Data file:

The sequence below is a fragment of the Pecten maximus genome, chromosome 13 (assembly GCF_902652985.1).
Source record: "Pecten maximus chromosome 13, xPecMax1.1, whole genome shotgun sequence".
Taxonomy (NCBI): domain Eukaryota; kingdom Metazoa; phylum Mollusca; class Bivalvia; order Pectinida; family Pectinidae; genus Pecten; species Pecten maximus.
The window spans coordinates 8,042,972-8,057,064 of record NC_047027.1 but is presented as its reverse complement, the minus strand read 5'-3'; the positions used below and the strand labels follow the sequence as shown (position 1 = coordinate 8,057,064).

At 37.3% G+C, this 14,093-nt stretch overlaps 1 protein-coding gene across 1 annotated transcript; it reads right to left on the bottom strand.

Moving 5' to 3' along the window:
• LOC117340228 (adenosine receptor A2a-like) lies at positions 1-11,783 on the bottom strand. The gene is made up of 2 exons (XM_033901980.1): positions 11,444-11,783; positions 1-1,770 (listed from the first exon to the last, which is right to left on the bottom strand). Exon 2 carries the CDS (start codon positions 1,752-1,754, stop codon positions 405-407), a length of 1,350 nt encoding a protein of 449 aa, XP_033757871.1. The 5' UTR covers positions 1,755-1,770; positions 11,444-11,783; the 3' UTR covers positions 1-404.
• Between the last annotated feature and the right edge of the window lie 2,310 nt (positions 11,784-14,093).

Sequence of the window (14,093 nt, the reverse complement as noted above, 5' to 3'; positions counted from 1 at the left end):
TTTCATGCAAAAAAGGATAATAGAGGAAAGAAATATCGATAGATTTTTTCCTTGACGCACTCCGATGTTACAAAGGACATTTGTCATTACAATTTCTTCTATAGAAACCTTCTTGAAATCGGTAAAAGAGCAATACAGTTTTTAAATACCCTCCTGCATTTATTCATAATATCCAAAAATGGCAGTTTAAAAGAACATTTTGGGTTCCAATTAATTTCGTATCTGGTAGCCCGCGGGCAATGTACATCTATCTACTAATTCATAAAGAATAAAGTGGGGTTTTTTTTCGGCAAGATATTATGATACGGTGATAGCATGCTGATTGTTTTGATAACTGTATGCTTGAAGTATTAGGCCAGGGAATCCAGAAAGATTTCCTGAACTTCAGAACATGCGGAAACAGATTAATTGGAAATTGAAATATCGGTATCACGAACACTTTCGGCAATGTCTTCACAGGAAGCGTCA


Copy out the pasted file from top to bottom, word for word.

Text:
The sequence below is a fragment of the Pecten maximus genome, chromosome 13 (assembly GCF_902652985.1).
Source record: "Pecten maximus chromosome 13, xPecMax1.1, whole genome shotgun sequence".
Taxonomy (NCBI): domain Eukaryota; kingdom Metazoa; phylum Mollusca; class Bivalvia; order Pectinida; family Pectinidae; genus Pecten; species Pecten maximus.
The window spans coordinates 8,042,972-8,057,064 of record NC_047027.1 but is presented as its reverse complement, the minus strand read 5'-3'; the positions used below and the strand labels follow the sequence as shown (position 1 = coordinate 8,057,064).

At 37.3% G+C, this 14,093-nt stretch overlaps 1 protein-coding gene across 1 annotated transcript; it reads right to left on the bottom strand.

Moving 5' to 3' along the window:
• LOC117340228 (adenosine receptor A2a-like) lies at positions 1-11,783 on the bottom strand. The gene is made up of 2 exons (XM_033901980.1): positions 11,444-11,783; positions 1-1,770 (listed from the first exon to the last, which is right to left on the bottom strand). Exon 2 carries the CDS (start codon positions 1,752-1,754, stop codon positions 405-407), a length of 1,350 nt encoding a protein of 449 aa, XP_033757871.1. The 5' UTR covers positions 1,755-1,770; positions 11,444-11,783; the 3' UTR covers positions 1-404.
• Between the last annotated feature and the right edge of the window lie 2,310 nt (positions 11,784-14,093).

Sequence of the window (14,093 nt, the reverse complement as noted above, 5' to 3'; positions counted from 1 at the left end):
TTTCATGCAAAAAAGGATAATAGAGGAAAGAAATATCGATAGATTTTTTCCTTGACGCACTCCGATGTTACAAAGGACATTTGTCATTACAATTTCTTCTATAGAAACCTTCTTGAAATCGGTAAAAGAGCAATACAGTTTTTAAATACCCTCCTGCATTTATTCATAATATCCAAAAATGGCAGTTTAAAAGAACATTTTGGGTTCCAATTAATTTCGTATCTGGTAGCCCGCGGGCAATGTACATCTATCTACTAATTCATAAAGAATAAAGTGGGGTTTTTTTTCGGCAAGATATTATGATACGGTGATAGCATGCTGATTGTTTTGATAACTGTATGCTTGAAGTATTAGGCCAGGGAATCCAGAAAGATTTCCTGAACTTCAGAACATGCGGAAACAGATTAATTGGAAATTGAAATATCGGTATCACGAACACTTTCGGCAATGTCTTCACAGGAAGCGTCA